Jones told the New York Times Monday that West’s new position is tenured and that, if she could, she would grant West “quadruple tenure.”
In a message to Divinity School students Monday afternoon, David N. Hempton, Dean of the Faculty of Divinity, and David F. Holland, acting Dean of HDS, wrote that they wanted to “express our sadness at the departure of our esteemed colleague.”
“Since coming to Harvard in 2017 as a jointly appointed Professor of the Practice of Public Philosophy in HDS and FAS, he has made an enormous contribution to our curriculum and to our capacity to address issues of racial justice in the United States and around the world,” Hempton and Holland wrote.
“We had hoped to retain him on our faculty for many years to come,” they added. “We nonetheless wish him every success in his future endeavors.”
HDS and African and African American Studies Professor Jacob K. Olupona said he is deeply saddened by the departure of West, whom he described as “one of the leading lights in Black theology and philosophy.”
“I think there are just very few senior Black scholars in the Divinity School, very few,” Olupona added. “So for us to lose one of the very few, I think that’s a sad, sad thing.”
Olupona said he was surprised to hear of West’s decision, even though he had been aware of West’s initial threat to leave Harvard.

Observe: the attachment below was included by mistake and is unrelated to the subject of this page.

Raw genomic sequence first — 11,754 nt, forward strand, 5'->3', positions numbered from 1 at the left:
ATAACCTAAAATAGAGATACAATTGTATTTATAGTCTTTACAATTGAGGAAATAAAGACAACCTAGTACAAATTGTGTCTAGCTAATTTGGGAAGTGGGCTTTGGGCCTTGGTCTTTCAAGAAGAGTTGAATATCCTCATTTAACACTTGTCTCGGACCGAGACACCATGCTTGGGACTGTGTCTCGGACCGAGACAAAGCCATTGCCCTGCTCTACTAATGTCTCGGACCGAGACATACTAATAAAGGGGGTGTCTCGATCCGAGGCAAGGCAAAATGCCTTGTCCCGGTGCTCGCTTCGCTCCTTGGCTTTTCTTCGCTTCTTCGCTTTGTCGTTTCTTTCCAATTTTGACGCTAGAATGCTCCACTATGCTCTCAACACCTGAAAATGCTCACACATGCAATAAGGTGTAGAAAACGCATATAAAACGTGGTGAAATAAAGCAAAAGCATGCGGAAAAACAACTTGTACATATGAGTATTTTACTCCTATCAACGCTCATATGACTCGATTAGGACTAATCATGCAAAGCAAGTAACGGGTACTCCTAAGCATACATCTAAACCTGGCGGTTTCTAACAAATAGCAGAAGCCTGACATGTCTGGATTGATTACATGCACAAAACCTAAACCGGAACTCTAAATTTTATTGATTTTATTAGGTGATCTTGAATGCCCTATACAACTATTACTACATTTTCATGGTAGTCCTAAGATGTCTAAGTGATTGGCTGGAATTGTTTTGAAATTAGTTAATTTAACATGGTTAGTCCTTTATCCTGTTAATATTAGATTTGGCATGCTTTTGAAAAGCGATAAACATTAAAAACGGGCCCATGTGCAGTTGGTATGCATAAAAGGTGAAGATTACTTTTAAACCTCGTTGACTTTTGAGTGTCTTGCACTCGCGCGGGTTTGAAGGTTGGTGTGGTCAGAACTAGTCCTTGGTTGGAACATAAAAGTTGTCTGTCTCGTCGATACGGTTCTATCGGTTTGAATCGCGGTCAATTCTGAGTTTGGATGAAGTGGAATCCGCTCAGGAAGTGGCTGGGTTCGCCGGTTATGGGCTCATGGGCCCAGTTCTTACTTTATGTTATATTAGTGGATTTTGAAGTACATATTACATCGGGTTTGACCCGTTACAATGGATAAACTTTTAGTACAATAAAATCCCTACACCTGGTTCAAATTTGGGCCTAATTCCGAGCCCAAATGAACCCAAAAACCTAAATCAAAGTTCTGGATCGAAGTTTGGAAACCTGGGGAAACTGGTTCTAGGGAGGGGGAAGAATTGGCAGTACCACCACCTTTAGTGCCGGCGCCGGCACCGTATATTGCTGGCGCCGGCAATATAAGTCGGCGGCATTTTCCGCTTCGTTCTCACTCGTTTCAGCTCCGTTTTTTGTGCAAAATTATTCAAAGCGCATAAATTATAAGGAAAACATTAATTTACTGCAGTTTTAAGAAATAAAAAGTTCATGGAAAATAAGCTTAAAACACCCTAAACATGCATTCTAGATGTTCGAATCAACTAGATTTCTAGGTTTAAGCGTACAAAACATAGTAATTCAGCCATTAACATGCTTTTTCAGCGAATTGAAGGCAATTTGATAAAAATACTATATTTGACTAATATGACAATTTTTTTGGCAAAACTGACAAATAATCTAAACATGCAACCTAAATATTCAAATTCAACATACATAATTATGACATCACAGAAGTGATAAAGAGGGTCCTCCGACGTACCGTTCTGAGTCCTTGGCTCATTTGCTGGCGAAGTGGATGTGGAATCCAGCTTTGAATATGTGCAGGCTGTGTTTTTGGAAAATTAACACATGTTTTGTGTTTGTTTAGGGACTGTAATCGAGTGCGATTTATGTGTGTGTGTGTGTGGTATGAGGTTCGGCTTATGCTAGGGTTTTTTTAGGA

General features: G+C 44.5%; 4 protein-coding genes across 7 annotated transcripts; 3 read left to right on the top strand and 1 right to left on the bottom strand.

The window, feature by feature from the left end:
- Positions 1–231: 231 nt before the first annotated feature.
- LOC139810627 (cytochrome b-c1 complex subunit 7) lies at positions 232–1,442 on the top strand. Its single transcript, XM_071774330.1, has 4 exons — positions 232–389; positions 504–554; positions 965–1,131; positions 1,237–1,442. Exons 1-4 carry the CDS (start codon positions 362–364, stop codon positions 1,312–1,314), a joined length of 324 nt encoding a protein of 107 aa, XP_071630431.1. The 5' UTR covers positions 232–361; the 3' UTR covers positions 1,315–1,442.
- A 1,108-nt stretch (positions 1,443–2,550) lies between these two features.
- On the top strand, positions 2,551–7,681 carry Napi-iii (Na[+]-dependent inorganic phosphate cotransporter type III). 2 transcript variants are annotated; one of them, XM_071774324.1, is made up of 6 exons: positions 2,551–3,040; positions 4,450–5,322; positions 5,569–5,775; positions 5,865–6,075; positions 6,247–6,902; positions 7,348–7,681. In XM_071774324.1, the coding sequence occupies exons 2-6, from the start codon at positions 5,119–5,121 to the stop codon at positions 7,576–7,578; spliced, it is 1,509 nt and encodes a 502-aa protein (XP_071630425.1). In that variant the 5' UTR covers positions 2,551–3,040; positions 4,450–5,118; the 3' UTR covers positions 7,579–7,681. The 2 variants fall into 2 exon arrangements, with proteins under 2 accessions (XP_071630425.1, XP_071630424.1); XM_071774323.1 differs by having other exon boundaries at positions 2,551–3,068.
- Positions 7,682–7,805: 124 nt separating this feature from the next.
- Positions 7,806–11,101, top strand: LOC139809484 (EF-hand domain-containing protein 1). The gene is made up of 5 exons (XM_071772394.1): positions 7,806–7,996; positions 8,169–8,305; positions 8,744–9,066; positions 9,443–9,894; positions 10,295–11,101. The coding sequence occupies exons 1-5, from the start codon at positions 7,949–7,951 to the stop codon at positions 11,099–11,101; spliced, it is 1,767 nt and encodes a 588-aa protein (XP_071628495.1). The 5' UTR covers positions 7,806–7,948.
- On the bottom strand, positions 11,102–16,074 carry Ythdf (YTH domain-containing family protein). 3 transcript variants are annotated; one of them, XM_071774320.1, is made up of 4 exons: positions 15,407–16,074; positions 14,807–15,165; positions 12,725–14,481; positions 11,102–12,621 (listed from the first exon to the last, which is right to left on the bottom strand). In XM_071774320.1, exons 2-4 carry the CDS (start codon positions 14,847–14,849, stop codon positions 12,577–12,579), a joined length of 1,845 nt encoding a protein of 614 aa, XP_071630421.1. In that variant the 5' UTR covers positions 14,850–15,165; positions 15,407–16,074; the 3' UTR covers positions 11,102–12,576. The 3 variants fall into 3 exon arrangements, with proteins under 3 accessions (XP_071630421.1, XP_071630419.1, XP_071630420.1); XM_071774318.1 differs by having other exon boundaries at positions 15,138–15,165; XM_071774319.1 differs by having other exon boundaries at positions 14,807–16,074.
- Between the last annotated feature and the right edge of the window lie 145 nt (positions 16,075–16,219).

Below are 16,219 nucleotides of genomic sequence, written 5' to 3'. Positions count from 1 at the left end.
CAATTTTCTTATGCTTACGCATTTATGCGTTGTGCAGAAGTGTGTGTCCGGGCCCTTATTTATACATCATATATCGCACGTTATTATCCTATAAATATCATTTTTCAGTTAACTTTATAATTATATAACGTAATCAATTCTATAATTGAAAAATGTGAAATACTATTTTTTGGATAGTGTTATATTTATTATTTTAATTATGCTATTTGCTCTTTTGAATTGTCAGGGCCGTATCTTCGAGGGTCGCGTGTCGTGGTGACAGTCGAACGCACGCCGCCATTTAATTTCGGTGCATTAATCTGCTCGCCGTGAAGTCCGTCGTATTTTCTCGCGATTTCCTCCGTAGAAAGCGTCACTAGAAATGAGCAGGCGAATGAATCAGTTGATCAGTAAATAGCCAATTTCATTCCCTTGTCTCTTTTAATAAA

“He is irreplaceable,” Olupona said. “I was hoping against hope that the University will try to do something to keep him, to make him change his mind.”
“You don’t need anybody to tell any citizen of Harvard — whether it is a student or faculty who is familiar with him — what they’re losing,” Olupona added.
Late Monday night, undergraduate organizers who had previously launched a petition to urge Harvard to grant West tenure announced they planned to continue pushing the University to “retroactively consider Professor West for tenure.”
“We’re devastated by Professor West’s departure from Harvard, but our fight will not end here,” one of the organizers, Ajay V. Singh ’21, wrote in an emailed statement. “In a continued testament to our collective power and solidarity with Professor West, we would like to stage a demonstration in honor of his legacy at Harvard and escalate our approaches for change.”
Singh wrote that although West will depart from Harvard, students will continue to rally around issues of diversity and inclusion on Harvard’s campus, such as demanding the creation of an ethnic studies department and reform to the tenure process.
“Too often are calls for justice forgotten because an institution relied on the short memory of its advocates,” Singh wrote. “In that vein, we will continue to fight to support people of color on Harvard’s campus. We deserve and demand respect.”
In the Boycott Times interview, West — who was often seen at demonstrations with student organizers — struck an optimistic note about the ability of Harvard to change, saying that the “best of Harvard” lies with students and faculty who are “not well adjusted to injustice.”
“Harvard can change. I’m an extension of Harvard in terms of my education and I have to be honest about it,” West said. “And that’s why I’m making the move back to New York, and it’s not a move out of default.”
“I’m going fired up. And I’m going with my focus on oppressed people around the world,” he added.
—Staff writer Meera S. Nair can be reached at firstname.lastname@example.org.
—Staff writer Andy Z. Wang can be reached at email@example.com.